Afghan Pine

        (Pinus Eldarica)

 

 

  

 

 

 

 

 

The Afghan pine (Pinus eldarica) is a tree with many labels. It has a second taxonomic classification, P. brutia var. eldarica, and common names that include desert pine, eldar pine and Mondell pine. This species is a member of the prolific Pinaceae family, which includes hundreds of different pine trees that grow in various climates around the world.

 

Characteristics:

 

Like other pine species, the Afghan pine is a coniferous evergreen tree. Its foliage emerges as fine needles, which grow to 5 or 6 inches in length. The tree's yellow flowers often bloom unnoticed -- the small blossoms are hidden among the plant's branches and leaves. Afghan pines grow to about 40 feet tall, but some particularly vivacious trees can exceed 60 feet in height. The tree's pyramidal structure has a lateral spread of 25 to 30 feet. Each tree produces both male and female flowers, allowing self-pollination if they are not near other members of their species.

 

Climate and Environment:


The Afghan pine prefers warmer temperatures than most of the Pinus genus. It thrives in U.S. Department of Agriculture hardiness zones 6 through 8, but can also grow in parts of zones 9, 10 and 11. This range encompasses most of the continental U.S. -- it covers southern states, like New Mexico and Alabama, as well as coastal states on both the Pacific and Atlantic shorelines. Afghan pines can grow in extremely arid climates, including the desert regions of Arizona and Texas. They grow best with full exposure to sunlight and can tolerate slight drought, temperature fluctuations and various soil conditions.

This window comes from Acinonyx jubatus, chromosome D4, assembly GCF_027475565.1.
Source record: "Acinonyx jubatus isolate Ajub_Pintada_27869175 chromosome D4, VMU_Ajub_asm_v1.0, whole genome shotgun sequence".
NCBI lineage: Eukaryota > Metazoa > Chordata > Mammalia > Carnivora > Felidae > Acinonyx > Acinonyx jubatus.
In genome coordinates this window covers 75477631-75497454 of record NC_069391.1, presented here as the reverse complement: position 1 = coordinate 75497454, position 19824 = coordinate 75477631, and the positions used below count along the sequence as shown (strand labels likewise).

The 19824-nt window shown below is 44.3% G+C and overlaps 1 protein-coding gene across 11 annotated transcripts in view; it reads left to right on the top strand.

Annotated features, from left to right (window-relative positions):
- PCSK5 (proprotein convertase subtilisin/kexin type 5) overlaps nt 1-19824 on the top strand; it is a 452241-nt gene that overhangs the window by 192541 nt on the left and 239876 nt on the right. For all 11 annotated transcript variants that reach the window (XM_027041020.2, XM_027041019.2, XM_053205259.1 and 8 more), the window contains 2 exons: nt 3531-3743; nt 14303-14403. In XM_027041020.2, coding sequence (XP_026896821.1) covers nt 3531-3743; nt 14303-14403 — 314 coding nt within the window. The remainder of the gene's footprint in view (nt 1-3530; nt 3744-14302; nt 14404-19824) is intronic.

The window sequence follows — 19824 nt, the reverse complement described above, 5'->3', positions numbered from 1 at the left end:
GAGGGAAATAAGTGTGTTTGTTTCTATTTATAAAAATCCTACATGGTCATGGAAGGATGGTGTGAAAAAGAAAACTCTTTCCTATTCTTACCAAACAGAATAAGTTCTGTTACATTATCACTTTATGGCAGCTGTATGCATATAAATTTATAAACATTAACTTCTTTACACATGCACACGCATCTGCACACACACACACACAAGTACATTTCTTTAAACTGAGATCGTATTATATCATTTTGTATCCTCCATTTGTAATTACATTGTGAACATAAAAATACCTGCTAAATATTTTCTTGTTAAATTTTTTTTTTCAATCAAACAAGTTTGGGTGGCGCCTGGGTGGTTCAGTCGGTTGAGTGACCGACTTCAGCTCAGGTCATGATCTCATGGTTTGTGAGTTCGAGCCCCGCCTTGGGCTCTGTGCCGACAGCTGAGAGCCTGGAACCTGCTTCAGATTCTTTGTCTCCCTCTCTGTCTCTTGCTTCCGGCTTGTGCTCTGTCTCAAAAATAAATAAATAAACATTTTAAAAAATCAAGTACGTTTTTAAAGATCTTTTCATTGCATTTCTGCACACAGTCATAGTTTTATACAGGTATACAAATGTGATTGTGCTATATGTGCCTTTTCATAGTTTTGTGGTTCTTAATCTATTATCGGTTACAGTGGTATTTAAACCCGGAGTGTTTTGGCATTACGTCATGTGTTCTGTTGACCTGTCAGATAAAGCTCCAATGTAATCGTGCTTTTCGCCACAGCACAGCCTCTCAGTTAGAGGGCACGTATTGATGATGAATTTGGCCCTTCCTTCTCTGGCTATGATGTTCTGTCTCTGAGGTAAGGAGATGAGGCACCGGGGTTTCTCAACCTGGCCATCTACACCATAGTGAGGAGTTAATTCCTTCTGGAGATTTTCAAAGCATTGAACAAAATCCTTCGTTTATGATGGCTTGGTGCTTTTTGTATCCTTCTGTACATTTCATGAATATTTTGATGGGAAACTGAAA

History and Origin:


Pinus eldarica is not native to the Americas or Europe, but originated in the warm and dry climates of western Asia, including areas of Asia Minor, the Middle East and land around the Caspian Sea. This species is one of the newest members of American forests. It was introduced to the U.S. in the middle of the 20th century and was not distributed until the 1960s. It has become established in various states and climate zones throughout the country, but it is not nearly as common as native pine species.

 

Uses:


The Afghan pine was first imported to the Americas for its potential use as a Christmas tree. However, it proved difficult for growers to train and prune, so it did not become a popular holiday tree option. The Afghan pine does have significant aesthetic value, thanks to its symmetrical growth pattern. It is particularly suitable for dry climates that cannot support fragile ornamental trees. Its relatively dense foliage also makes it a viable choice as a shade tree for lawns and open areas.

 

 

 

 

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